A logarithm is a mathematical tool denoting the exponent a base requires to yield a specific number. Noted as “log_b(x),” where “b” is the base and “x” the value, logarithms simplify calculations by transforming multiplication and exponentiation into addition, playing a pivotal role in various fields for their efficiency in handling complex relationships.

It is a passive real number other than

We write

4 then we can write

then we can write

**Properties of logarithms**

**Multiplicative Property**: log_b(xy) = log_b(x) + log_b(y)**Divisional Property**: log_b(x/y) = log_b(x) – log_b(y)**Power Rule**: log_b(x^n) = n * log_b(x)**Change of Base Formula**: log_b(x) = log_a(x) / log_a(b)**Logarithm of 1**: log_b(1) = 0**Logarithm of Base**: log_b(b) = 1**Negative Number Logarithm**: log_b(x) is undefined for x ≤ 0**Logarithm of Infinity**: log_b(∞) = ∞**Logarithm of Fraction**: log_b(1/x) = -log_b(x)**Logarithmic Identity**: b^(log_b(x)) = x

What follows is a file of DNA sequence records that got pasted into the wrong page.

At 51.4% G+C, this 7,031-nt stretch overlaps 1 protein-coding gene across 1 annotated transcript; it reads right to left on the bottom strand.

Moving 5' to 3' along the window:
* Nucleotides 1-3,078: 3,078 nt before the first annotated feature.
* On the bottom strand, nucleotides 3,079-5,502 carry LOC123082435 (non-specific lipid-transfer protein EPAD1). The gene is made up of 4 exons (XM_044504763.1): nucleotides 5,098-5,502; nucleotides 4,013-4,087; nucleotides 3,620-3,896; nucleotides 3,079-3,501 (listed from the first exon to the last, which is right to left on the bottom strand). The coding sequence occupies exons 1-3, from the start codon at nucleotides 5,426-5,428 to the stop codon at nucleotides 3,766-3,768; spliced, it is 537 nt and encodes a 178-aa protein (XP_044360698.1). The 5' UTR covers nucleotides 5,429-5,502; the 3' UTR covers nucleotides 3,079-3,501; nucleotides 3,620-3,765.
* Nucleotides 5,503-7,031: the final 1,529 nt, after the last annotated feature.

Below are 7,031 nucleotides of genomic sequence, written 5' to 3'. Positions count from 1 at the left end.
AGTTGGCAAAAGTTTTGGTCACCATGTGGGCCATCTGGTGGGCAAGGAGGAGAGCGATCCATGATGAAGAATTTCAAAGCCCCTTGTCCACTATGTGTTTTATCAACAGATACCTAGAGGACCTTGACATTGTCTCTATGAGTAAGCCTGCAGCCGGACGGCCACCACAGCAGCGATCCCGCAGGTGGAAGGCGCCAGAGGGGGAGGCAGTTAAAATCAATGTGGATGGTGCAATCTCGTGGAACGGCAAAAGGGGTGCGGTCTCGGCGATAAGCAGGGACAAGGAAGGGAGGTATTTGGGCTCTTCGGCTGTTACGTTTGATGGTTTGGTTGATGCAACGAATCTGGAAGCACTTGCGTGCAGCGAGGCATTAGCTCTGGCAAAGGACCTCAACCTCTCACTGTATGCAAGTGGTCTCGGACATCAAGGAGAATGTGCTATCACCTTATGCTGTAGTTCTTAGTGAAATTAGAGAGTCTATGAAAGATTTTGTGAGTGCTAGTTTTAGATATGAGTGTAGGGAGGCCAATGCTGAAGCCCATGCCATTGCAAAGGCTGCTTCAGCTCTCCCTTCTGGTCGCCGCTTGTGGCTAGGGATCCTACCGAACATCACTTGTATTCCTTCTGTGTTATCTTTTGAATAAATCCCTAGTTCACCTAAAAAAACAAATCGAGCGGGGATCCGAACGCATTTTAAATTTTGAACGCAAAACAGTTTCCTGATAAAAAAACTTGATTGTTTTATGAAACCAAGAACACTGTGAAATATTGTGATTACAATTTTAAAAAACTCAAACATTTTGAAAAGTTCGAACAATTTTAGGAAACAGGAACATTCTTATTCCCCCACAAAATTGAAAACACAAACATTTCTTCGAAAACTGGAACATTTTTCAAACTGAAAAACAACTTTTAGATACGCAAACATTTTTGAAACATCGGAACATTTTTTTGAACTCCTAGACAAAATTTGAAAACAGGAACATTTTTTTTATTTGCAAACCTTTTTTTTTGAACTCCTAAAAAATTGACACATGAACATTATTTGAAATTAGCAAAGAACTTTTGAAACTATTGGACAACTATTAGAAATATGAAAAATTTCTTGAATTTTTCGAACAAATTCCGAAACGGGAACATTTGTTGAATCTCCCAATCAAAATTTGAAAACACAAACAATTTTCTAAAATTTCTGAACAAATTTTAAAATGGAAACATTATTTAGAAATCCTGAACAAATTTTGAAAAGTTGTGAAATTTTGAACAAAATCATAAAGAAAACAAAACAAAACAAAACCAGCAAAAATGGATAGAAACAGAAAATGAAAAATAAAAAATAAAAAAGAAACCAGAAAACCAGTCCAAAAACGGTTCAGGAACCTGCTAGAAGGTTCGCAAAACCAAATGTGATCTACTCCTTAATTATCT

Example so we can write

Example in logarithm form

Logarithms to the base 10 are known as common logarithms. When base is not mentioned it is taken as 10.

Characteristic – when the number is greater than 1 – the characteristic is one less from the number of digit in the left of the decimal point in the given number.

̅.41 = 3

When the number is less than 1 one more than the number of zero between the decimal point & the 1st significant digit of the number & it is negative.

0.518 = -1 0.0347 = etc.

Log table-